Imola is a track where overtaking is difficult. With Perez crucially on the front-row of the grid, Red Bull have a realistic chance of robbing Hamilton of the lead on the run-down to Tamburello in the opening stages of the race. Bottas being down the order also provides Red Bull with the opportunity to mount a dual-pronged assault on Hamilton, who is left without cover from Bottas.

The Battle for Third in the Constructors & Surprise Podium Contenders?

The season opener saw Mercedes and Red Bull battle it out for the top 2 places in the constructors, taking home 41 & 28 points respectively. Further behind the 2 teams were McLaren and Ferrari, who took home 18 & 12 points respectively, while AlphaTauri lurked further in the distance, with 2 points.

Based on performances in testing, and Bahrain, 3 teams look to be contenders for the “best of the rest”. McLaren’s strong Bahrain form showed that the car had seemingly lost no pace despite the numerous changes necessitated by switching to Mercedes power. McLaren have had a roller-coaster weekend so far, with the car’s form varying from session to session. For today’s race, Ricciardo starts on the 6th row, in 6th while Norris starts 7th on the 4th row. While a podium appears unlikely, given the difficulties involved in overtaking in Imola, should any carnage break out in front, both drivers could seek to profit….

At Ferrari, the engine team appears to have successfully clawed back the power losses that led to the 2020 struggles at power tracks. On the chassis side, the SF21 also appears to a step forward compared to it’s predecessor, the ill-fated SF1000. Unlike McLaren, both Ferraris have had consistent form this weekend, and appear to be the 3rd fastest. For today’s race, Leclerc starts on the second row in 4th, while Sainz sits further behind on row 6 in 11th. A podium is unlikely for Sainz, but Leclerc could certainly be a surprise contender for the podium.

Further behind McLaren and Ferrari, AlphaTauri look to be contenders as well. In Bahrain, AlphaTauri demonstrated strong pace in both the race, and in Qualifying, even if it did not ultimately translate to results, due to Gasly’s incident. At Imola, Gasly has shown good form throughout the weekend, and is set to start from 5th, while Tsunoda starts 20th. As is the case in Ferrari, a podium is unlikely for Tsunoda. But Gasly could certainly be a surprise contender.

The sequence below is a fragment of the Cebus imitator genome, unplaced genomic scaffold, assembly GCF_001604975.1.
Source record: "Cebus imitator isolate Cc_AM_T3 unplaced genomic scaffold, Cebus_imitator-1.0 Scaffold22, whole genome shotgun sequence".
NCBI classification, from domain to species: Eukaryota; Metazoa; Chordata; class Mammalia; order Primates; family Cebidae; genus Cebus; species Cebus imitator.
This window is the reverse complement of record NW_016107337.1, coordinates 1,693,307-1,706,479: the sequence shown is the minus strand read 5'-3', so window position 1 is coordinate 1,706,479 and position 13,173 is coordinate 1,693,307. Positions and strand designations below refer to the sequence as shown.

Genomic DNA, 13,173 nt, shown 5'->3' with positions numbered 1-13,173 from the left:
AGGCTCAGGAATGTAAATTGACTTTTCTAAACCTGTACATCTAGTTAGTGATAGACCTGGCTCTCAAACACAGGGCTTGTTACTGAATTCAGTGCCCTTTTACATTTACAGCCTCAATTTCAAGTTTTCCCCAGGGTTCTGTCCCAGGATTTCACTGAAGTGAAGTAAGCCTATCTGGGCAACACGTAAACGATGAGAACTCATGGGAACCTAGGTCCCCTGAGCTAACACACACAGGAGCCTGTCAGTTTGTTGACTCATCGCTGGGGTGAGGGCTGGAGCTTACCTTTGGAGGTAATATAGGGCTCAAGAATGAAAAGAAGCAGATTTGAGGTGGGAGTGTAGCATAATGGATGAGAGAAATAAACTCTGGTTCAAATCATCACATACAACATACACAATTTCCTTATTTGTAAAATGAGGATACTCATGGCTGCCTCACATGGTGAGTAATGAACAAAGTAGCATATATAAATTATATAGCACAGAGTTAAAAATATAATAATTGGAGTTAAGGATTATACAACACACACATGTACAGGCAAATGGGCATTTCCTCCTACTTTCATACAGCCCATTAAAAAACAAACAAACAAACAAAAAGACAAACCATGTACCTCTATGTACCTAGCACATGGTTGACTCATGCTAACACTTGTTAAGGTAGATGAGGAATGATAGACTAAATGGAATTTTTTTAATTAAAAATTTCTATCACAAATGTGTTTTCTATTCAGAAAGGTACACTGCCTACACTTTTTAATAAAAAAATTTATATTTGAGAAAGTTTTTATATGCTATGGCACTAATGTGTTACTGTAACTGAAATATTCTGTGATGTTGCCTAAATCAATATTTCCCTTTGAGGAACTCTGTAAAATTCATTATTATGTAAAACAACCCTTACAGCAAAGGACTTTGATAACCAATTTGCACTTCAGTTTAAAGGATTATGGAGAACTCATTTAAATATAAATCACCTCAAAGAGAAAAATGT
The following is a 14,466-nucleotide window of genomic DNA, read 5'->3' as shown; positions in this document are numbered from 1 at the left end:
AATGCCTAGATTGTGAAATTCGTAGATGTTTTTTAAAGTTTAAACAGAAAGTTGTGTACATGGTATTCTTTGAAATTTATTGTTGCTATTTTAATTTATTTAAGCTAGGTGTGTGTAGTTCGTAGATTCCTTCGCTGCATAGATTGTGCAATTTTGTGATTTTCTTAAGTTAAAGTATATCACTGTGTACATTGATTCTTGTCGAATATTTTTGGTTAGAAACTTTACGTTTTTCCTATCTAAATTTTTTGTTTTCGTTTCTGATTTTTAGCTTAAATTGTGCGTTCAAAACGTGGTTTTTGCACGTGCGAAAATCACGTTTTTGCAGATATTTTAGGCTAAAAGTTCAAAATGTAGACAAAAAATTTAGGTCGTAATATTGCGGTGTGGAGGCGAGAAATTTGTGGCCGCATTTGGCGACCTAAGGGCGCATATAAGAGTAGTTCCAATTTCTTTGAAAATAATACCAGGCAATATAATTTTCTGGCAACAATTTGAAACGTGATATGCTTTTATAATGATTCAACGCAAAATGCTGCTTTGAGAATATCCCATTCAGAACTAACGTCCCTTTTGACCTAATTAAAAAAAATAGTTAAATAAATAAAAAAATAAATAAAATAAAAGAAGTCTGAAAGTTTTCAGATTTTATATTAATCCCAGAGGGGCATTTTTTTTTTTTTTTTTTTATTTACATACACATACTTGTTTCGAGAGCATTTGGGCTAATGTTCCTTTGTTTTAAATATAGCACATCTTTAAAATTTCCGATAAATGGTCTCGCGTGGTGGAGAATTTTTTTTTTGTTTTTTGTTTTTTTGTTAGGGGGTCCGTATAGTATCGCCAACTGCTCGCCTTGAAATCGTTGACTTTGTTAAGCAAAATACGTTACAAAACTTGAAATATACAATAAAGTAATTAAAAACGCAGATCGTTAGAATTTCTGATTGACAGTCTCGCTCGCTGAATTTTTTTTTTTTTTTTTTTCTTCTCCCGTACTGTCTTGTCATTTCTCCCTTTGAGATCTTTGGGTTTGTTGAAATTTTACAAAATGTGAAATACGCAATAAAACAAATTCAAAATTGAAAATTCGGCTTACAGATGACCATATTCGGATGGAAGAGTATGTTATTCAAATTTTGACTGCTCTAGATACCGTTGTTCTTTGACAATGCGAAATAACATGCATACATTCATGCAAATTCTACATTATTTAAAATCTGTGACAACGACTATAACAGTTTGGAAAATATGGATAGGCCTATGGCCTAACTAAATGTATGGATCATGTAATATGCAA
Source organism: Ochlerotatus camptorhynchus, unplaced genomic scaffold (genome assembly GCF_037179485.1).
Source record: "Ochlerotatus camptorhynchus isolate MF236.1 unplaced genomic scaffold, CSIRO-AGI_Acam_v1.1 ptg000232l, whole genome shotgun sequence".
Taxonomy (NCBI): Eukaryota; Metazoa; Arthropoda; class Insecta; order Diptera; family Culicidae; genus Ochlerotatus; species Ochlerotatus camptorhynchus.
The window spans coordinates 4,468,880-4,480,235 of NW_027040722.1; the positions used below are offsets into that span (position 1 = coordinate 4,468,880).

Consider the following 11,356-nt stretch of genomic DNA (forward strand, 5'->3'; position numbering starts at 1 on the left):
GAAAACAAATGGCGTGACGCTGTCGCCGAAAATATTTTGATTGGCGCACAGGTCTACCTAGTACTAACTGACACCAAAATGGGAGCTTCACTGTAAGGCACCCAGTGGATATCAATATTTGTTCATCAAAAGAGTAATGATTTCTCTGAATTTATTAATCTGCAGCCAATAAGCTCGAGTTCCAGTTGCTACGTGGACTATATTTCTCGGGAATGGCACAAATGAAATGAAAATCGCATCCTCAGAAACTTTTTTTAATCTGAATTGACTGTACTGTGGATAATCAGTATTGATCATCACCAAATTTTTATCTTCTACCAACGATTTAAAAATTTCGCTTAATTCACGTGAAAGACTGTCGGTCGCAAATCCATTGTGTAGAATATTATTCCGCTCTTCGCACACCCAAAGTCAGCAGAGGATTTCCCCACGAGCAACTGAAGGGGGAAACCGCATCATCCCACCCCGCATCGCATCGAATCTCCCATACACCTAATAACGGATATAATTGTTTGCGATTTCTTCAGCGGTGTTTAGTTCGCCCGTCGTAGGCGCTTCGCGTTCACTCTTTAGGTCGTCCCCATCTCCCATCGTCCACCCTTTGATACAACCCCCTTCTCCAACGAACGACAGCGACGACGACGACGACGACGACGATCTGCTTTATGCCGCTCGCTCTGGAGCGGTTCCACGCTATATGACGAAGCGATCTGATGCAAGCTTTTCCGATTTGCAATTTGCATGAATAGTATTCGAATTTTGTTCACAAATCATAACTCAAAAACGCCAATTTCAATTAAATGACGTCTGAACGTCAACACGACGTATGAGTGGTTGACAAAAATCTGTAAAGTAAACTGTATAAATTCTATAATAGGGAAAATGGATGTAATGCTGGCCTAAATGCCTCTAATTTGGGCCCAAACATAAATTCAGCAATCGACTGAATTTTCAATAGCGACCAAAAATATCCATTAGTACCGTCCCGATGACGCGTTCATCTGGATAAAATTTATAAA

Overtaking

Last year’s Emilia Romagna Grand Prix saw the lowest number of overtakes for the 2020 season. With a total of just 6. To combat the lack of overtakes, the sole DRS zone on the start/finish straight was extended for the 2021 race. With dirty air continuing to be a problem for 2021 cars, the number of overtakes may not improve.

Max Verstappen voiced this out to the media, stating that he expects overtaking to be “super hard” even with an extended DRS Zone. Responding to a question posed by RaceFans, Verstappen felt the track could have a second zone, placed after the Variante Alta chicane.

Tsunoda’s fightback

Three weeks ago, at the Bahrain Grand Prix, Yuki Tsunoda’s star shone brightly on track. A poor start saw the young Japanese driver fall down the order, falling to 16th within the first 5 laps. But Tsunoda skillfully cut his way through the field to climb into the points, finishing in 9th.

For the Emilia Romagna Grand Prix, Yuki Tsunoda looks to have to cut his way through the field once more. The AlphaTauri driver crashed hard in Q1, at the exit of Variante Alta, the resulting impact splitting his gearbox in half. Prior to the crash, Tsunoda was on his first “push” lap. As a result, he failed to set a time in qualifying, and will start the race from the back of the grid.

Unlike Bahrain, Imola is a much narrower circuit, with few passing opportunities. For Tsunoda, the lack of overtaking spots, will mean a long, arduous fight for points. But with his Bahrain performance, many eyes will be on him, and his fightback to the points.

Can Williams break it’s points drought?

For the Williams team, points are a distant memory. The last time the Grove-based squad scored points was at the 2019 German Grand Prix, where Robert Kubica finished 12th, before being promoted to 10th post-race. Had it not been for the penalty for the 2 Alfa Romeos, the drought would have started at the 2018 Italian Grand Prix.

At the 2020 Emilia Romagna Grand Prix, George Russell looked set to take William’s first points for 2020, and his first points, until he crashed out under the safety car. This came after Russell showed pace in qualifying, reaching Q2 to start 13th. For 2021, both Williams cars have shown pace throughout the weekend, with both reaching Q2. Russell starts in 12th, while Latifi starts in 14th.